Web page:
Posted by Jay Markanich, Home Inspector - servicing all Northern Virginia (Jay Markanich Real Estate Inspections, LLC) over 7 years ago

Jay...nothing more destructive than water and so often, the fix is so easy. 

Posted by Howard and Susan Meyers (The Hudson Company Winnetka and North Shore) over 7 years ago

Water is THE killer of houses H&S, inside and out.

Posted by Jay Markanich, Home Inspector - servicing all Northern Virginia (Jay Markanich Real Estate Inspections, LLC) over 7 years ago

Jay - congrats on the feature! It never ceases to amaze me how many  buyers don't do inspections on their new construction; why should the process be any different? ?

Posted by Carol Zingone, Global Realtor in Jax Beach, FL - ABR, CRS, CIPS (Berkshire Hathaway Home Services Florida Network Realty) over 7 years ago

Jay, what are your recommends to repair this now? It seems very costly to fix this issue after the fact, but the repair has to be done to prevent additional water intrusion. ?

Posted by Clay R. Seay (Florida Homes Realty & Mortgage) over 7 years ago

With some builders . .is almost like you have to have an inspection at all facets of the construction. . that is just simply "I do not care attitude" 

Posted by Fernando Herboso - Broker for Maxus Realty Group, 301-246-0001 Serving Maryland, DC and Northern VA (Maxus Realty Group - Broker 301-246-0001) over 7 years ago

Hopefully if there is a buyer that wants the house that they can get this problem fixed for them.

Posted by Chuck Carstensen, Minnesota Real Estate Expert (RE/MAX Results) over 7 years ago

That is a good idea to do a inspection after the rain. Unfortunatly it does not rain with some regularity in some areas! I don't think it has rained here in a month!

 

Posted by Rosalie Evans, The Evans Group, Sioux Falls, SD Homes For Sale (Meritus Group Real Estate) over 7 years ago

That walkout is going to leak into the basement no matter what. I hate those exposed outside stairways. The drian at the bottom is usually next to useless. 

Posted by James Quarello, Connecticut Home Inspector (JRV Home Inspection Services, LLC) over 7 years ago

Jay, it doesn't take long for water to find its way through the structure.

One of my clients should be giving you a call. Give me a call after you speak with them to set up an appointment. Thanks.

Posted by Michael Setunsky, Your Commercial Real Estate Link to Northern VA over 7 years ago

Good morning Jay,

Unless you want an indoor swimming pool, water in the basement is a bad thing (!)  Great post, another reason I am glad that we don't have basements (very rare) here in the Dallas area.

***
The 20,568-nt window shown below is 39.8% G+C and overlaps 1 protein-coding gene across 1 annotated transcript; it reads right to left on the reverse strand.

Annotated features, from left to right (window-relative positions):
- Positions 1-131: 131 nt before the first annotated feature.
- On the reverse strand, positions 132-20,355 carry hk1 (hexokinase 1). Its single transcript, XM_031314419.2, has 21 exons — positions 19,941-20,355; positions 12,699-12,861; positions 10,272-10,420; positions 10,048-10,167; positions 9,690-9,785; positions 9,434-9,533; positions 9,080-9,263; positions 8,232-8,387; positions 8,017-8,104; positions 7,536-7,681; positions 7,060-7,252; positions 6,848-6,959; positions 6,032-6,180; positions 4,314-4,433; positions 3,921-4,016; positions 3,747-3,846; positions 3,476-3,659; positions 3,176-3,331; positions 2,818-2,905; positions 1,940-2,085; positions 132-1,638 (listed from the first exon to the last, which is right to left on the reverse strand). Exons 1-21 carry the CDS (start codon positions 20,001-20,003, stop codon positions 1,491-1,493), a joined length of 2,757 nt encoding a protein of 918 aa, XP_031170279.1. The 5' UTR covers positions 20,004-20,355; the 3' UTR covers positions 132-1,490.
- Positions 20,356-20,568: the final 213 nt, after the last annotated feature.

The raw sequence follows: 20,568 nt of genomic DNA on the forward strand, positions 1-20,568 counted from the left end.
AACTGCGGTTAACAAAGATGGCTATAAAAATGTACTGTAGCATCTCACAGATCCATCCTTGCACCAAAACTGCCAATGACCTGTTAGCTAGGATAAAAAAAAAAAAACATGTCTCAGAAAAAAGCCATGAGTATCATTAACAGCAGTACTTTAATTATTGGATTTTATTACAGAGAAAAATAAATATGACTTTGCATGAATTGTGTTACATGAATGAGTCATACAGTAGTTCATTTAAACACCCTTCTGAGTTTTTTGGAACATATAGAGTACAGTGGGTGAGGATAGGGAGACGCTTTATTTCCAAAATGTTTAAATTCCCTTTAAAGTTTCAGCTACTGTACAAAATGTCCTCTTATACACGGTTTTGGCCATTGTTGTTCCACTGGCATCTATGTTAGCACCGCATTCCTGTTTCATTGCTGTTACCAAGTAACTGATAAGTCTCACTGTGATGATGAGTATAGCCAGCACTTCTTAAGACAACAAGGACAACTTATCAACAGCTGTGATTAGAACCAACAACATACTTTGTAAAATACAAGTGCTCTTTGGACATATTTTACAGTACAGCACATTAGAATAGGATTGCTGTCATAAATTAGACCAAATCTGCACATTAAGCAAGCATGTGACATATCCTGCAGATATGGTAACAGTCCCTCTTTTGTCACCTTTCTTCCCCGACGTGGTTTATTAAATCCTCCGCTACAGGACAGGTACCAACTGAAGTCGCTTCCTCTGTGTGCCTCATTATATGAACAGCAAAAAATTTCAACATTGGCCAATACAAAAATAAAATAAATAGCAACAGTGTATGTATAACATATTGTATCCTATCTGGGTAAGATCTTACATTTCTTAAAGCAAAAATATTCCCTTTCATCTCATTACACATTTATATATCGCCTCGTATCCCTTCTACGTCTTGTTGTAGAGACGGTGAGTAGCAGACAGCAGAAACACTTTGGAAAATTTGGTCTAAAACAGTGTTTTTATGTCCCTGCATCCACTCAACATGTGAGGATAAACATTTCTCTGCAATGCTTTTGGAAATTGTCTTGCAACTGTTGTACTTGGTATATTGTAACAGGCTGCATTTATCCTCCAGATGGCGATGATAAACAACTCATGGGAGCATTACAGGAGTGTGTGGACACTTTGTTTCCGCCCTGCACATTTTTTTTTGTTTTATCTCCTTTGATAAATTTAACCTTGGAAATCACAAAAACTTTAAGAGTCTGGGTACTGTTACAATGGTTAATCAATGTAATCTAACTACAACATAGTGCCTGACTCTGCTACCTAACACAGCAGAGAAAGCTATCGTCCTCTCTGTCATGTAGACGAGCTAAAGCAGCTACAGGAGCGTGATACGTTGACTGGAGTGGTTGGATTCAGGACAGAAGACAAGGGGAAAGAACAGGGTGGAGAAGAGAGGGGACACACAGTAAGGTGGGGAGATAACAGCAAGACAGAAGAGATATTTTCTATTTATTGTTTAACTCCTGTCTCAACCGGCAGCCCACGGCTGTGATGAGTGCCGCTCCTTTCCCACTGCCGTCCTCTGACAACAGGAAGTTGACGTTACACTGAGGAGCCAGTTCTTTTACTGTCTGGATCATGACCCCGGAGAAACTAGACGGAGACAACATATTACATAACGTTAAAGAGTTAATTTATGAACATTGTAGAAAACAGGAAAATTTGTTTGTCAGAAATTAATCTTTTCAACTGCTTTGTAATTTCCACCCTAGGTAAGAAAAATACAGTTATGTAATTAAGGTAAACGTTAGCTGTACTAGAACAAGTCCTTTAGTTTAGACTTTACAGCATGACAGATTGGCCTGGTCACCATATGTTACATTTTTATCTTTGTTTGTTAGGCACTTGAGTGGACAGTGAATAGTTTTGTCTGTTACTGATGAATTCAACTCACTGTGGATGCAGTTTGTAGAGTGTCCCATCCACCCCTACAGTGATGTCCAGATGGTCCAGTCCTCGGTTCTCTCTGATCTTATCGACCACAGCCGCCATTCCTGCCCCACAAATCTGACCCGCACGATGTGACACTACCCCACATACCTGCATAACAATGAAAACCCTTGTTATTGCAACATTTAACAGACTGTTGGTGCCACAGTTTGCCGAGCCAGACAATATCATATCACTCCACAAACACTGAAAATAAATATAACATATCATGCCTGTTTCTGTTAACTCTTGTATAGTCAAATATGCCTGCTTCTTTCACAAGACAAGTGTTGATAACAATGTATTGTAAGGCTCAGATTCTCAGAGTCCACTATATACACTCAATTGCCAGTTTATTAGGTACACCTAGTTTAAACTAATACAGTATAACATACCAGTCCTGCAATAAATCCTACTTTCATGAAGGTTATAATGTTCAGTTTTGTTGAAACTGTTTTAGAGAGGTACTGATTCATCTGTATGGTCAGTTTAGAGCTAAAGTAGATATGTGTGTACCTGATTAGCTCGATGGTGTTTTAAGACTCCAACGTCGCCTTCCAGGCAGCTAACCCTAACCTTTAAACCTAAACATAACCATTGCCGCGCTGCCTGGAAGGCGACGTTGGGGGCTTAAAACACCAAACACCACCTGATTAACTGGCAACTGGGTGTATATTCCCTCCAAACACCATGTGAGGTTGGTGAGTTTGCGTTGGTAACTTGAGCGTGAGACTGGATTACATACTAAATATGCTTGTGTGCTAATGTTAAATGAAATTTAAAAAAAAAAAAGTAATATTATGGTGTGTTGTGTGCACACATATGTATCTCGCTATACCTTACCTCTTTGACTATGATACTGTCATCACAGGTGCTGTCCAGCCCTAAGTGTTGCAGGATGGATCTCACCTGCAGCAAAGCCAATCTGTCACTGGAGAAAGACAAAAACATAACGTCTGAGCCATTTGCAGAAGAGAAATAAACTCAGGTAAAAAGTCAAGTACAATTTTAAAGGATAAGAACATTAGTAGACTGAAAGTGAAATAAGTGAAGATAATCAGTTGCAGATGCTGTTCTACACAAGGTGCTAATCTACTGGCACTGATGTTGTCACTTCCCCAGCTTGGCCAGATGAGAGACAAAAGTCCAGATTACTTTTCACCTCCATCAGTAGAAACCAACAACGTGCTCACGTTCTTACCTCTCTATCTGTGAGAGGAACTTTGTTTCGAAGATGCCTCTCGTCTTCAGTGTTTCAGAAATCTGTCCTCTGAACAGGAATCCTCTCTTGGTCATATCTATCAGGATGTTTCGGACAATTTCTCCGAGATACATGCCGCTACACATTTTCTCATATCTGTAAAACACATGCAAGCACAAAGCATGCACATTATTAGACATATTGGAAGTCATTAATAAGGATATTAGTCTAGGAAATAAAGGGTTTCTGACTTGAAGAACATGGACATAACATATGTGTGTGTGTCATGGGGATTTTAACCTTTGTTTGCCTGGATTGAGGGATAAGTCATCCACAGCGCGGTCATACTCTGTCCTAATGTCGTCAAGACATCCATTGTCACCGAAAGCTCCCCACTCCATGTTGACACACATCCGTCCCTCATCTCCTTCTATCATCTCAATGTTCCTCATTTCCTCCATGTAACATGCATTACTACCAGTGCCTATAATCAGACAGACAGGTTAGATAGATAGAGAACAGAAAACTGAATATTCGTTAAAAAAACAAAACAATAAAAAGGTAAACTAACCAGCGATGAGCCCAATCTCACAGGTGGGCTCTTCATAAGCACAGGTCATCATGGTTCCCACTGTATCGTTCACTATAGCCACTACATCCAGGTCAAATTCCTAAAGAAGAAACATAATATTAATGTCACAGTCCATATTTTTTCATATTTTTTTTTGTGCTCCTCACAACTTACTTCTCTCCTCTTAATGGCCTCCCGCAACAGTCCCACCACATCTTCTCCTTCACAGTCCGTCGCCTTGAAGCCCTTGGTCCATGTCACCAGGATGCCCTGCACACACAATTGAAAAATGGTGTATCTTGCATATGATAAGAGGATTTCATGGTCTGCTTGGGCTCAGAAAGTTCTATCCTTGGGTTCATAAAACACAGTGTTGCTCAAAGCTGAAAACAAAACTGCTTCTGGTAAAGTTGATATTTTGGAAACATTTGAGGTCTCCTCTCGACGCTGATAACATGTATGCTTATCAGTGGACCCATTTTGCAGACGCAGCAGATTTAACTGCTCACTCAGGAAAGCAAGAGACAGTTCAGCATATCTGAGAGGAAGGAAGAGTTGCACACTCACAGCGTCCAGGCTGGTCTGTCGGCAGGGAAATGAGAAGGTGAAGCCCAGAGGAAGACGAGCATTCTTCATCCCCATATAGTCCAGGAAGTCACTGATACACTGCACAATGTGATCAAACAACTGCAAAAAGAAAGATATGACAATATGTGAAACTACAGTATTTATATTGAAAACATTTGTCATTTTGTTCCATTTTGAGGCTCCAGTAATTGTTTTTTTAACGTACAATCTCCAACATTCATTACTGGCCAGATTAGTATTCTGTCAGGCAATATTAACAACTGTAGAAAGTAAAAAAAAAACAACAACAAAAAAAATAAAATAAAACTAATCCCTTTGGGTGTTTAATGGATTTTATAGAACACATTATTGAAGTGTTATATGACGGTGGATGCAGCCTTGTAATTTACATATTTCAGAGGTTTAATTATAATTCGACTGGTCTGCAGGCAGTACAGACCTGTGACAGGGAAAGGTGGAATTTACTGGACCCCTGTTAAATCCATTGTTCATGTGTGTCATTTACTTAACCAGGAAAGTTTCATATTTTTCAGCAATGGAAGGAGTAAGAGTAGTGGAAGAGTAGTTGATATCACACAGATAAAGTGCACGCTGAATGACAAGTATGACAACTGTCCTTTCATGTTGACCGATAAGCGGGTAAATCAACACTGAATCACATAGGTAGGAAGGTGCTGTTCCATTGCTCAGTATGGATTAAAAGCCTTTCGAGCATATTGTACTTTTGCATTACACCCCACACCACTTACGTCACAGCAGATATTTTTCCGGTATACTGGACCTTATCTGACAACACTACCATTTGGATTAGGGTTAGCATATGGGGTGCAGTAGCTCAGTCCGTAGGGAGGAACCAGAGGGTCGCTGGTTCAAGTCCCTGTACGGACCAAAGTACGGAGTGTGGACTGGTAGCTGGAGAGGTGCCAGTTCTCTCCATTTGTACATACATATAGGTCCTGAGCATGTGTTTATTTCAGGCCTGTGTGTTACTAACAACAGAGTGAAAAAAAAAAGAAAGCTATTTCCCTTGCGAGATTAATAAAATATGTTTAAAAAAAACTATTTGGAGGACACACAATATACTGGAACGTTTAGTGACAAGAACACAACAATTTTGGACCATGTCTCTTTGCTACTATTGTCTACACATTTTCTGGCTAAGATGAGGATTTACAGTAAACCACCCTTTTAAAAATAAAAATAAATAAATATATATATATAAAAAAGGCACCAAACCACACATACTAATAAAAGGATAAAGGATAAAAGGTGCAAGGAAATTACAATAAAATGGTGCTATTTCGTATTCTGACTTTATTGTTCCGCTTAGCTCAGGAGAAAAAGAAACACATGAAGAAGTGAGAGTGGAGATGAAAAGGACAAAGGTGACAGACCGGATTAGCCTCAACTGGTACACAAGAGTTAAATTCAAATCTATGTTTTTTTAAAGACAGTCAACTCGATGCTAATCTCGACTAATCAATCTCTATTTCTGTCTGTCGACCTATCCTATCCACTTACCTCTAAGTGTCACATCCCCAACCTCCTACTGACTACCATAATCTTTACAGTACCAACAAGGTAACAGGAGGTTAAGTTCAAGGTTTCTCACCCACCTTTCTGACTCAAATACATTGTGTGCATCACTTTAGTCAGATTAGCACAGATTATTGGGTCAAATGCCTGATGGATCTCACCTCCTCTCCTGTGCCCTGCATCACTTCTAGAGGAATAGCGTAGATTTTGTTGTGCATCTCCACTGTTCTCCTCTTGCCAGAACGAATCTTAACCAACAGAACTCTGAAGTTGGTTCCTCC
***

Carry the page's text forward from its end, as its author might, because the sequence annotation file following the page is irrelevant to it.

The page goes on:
Posted by Lisa Von Domek, ....Experience Isn't Expensive.... It's Priceless! (Lisa Von Domek Team) over 7 years ago

Jay, 

I love showing homes and having inspections when it rains, as we can see issues a lot easier.  In the last couple years we've had some droughts, which can hide issues with a home.  Much easier to have mother nature helping us get a true picture!

All the best, Michelle

Posted by Michelle Francis, Realtor, Buckhead Atlanta Homes for Sale & Lease (Tim Francis Realty LLC) over 7 years ago

And, in as much as they have already started to stud the wall in order to finish it, look for the mold down the road if it'd not corrected

Posted by Ed Silva, Central CT Real Estate Broker Serving all equally (RE/MAX Professionals, CT 203-206-0754 ) over 7 years ago

Just because it is new, doesn't mean it is right.  Thanks for the information.

Posted by Kathy Sheehan, Senior Loan Officer (Bay Equity, LLC 770-634-4021) over 7 years ago

On a dry day Carol, I would have suspected a problem but would not be able to prove it.  My report would have given a head's up, but that's all I could do.

Clay - I think they need to go down to see why a pocket has developed and fill it all in more compactly.

Fernando - hopefully with more and more inspections they will develop a different attitude.

Chuck - me too.  I hope the builder does not poopoo it as "normal."

Posted by Jay Markanich, Home Inspector - servicing all Northern Virginia (Jay Markanich Real Estate Inspections, LLC) over 7 years ago